Students, faculty members and parents expressed serious concerns about proposed Boston Public School budget cuts at a lengthy town hall forum at Boston Latin School on Monday night. City Councillors Tito Jackson and Annissa Essaibi-George, who lead the council’s Education committee, heard testimony as other members of the City Council and school administrators observed.
Boston Latin School is one of the several city high schools facing steep budget cuts. The prestigious exam school could lose seven teachers as a result of the $705,702 cut for the upcoming year. The Boston School Committee is scheduled to vote on the proposed budget on March 23.
City Councillors, who spoke at the beginning of the session, echoed similar statements of disappointment at the proposed budget cuts and a commitment to listening to their constituents during the budget proposal process over the next month.
“We will continue to work together, and we will continue to advocate together,” said Councillor Jackson. “If we advocate together, we can roll back the cuts.”
Representatives from each impacted school read statements on how their respective school would suffer from the proposed $38 million in budget cuts— a figure reduced from an earlier estimate of $50 million. Although the budget has not yet been approved, some schools have already felt the cuts. Reba Tierney, the librarian at the Jeremiah E. Burke High School in Dorchester for six years, received her layoff notice on Feb. 9. The Burke’s budget is scheduled to be cut by $300,000 next year.
Tierney called libraries “the great equalizer” and said that regardless of her students’ resources, “I can give them the tools they need to succeed.
“But you know what?” she said. “I won’t be able to do that next year.”
In addition to Tierney, the Burke’s technology teacher, guidance counselor, and Spanish teacher were also told that their positions had been cut. This week, the school’s social worker was informed that their job had also been cut.
Lauren Vogel, the only librarian for 1,200 students between four schools, received word that her position would be cut in January. Vogel spends every other week at Boston Community Leadership Academy (BCLA) and New Mission which share a building in Hyde Park. The other weeks, Vogel is at Boston International Newcomers Academy (BINCA) which is made up of two different schools in Dorchester under one principal.
For eight years Vogel has been a librarian at BCLA, which is now facing $875,000 in cuts, the most out of any school. Vogel says that her current “week on, week off” schedule does not allow her to plan programs or develop relationships with students.
The New England Association of Schools and Colleges evaluates schools by awarding accreditation for quality assurance. High schools without a librarian are at risk of losing accreditation. As a result of the proposed budget cuts, several city schools— including Brighton High School, Burke, CASH, BCLA, New Mission, and Boston International Newcomers Academy— are all slated lose their only librarian next year.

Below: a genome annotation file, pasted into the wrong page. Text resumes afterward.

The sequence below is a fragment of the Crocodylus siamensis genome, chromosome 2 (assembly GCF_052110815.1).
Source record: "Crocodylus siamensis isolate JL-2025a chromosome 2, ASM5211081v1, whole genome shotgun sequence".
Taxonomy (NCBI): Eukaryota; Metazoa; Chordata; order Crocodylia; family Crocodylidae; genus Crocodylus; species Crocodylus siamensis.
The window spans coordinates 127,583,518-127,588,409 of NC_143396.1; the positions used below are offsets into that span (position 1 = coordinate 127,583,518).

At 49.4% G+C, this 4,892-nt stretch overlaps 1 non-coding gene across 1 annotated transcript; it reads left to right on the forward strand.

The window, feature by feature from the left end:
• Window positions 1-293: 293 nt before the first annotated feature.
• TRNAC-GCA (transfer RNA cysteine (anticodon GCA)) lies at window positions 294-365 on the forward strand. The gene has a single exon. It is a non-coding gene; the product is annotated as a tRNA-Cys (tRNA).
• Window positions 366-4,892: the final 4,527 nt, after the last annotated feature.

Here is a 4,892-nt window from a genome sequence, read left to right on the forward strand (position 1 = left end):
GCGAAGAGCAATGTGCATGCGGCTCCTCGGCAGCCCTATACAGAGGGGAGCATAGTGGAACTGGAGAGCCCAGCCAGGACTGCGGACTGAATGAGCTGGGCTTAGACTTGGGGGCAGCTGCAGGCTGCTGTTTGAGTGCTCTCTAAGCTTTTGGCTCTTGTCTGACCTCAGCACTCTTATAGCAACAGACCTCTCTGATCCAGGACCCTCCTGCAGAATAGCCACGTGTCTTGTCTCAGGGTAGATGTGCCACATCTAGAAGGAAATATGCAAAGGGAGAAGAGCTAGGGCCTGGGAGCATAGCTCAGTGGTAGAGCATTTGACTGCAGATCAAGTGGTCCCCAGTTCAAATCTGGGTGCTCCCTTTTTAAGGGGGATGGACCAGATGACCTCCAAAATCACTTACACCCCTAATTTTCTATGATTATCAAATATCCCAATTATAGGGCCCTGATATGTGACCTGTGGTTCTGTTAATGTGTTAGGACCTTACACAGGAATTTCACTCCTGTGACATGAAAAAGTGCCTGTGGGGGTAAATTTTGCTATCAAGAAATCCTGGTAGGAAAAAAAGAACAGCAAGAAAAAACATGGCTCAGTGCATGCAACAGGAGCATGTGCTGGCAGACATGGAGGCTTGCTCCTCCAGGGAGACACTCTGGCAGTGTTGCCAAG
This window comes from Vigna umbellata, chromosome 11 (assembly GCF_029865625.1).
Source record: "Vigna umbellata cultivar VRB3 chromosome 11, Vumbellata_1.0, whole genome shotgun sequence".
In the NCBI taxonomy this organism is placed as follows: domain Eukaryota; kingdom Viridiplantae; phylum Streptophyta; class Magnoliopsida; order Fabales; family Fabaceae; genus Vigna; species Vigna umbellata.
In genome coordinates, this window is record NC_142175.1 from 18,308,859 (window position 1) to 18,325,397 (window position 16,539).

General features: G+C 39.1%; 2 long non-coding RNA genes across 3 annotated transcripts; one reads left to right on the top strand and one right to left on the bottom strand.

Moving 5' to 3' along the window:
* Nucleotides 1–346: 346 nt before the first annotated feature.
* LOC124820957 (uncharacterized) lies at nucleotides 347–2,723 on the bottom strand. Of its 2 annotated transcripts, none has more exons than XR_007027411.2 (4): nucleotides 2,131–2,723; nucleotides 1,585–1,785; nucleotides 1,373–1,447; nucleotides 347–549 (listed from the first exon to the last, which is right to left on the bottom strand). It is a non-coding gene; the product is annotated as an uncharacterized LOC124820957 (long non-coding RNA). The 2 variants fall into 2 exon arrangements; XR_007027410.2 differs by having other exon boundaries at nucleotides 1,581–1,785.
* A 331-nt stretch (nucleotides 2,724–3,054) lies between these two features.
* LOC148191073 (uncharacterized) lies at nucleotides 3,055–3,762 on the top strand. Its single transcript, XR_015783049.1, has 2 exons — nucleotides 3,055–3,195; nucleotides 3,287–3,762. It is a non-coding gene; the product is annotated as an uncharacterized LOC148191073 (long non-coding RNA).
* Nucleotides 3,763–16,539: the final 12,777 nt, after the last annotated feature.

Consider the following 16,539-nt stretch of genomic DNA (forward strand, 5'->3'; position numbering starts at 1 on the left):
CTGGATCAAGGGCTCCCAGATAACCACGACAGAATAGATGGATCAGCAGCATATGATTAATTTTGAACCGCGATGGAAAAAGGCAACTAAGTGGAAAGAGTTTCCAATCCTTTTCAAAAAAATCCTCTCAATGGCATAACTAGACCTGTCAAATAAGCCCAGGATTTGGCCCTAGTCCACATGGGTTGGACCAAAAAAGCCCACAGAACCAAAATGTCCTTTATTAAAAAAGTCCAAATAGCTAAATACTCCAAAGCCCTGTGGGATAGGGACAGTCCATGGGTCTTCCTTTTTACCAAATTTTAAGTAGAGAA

Vogel continued by saying, “Yes, we will lose our accreditation probably, and we fought so hard to get that.”
Without accreditation, Vogel says, “we will no longer have proof that our students are college ready.”
The O’Bryant School of Math and Science is facing a $340,000 budget slash, meaning that Advanced Placement, computer, and foreign language courses will no longer be offered, according to parents who spoke on behalf of the school. Many colleges require applicants to have at least two years of a foreign language.
Carolyn Lomax of Dorchester was one of the many parents who spoke at the meeting. She currently has 12 children in eight different schools. At the meeting, she spoke on behalf of TechBoston Academy in Dorchester. Lomax acknowledged that although TechBoston is not facing serious cuts compared to some of the other high schools, larger class sizes and a change in the base weight student formula is still a burden.
And because for this, Lomax says, “We’re watching our children’s diplomas diminish.”
There was a public comment period after the impact statements were all read. Community members lined up to further express their feeling on the BPS budget.
As of now, the Commonwealth of Massachusetts has not paid the City of Boston $18 million in Charter School reimbursements. Essaibi-George said, “The way that you have advocated for your students and your schools, we need to be advocating for the city as a whole up at the State House.”
Before this meeting, councillors were not fully aware of the exact dollar amount each school’s budget would be cut by.
“We hear about these things in the abstract, and to hear about them in the concrete is helpful to me as we begin this journey as an Education committee,” said Essaibi-George.
Jackson once again called the budget a “value statement.”
When asked if he would vote against the Mayor’s budget, Jackson said, “I cannot support the current budget proposal.”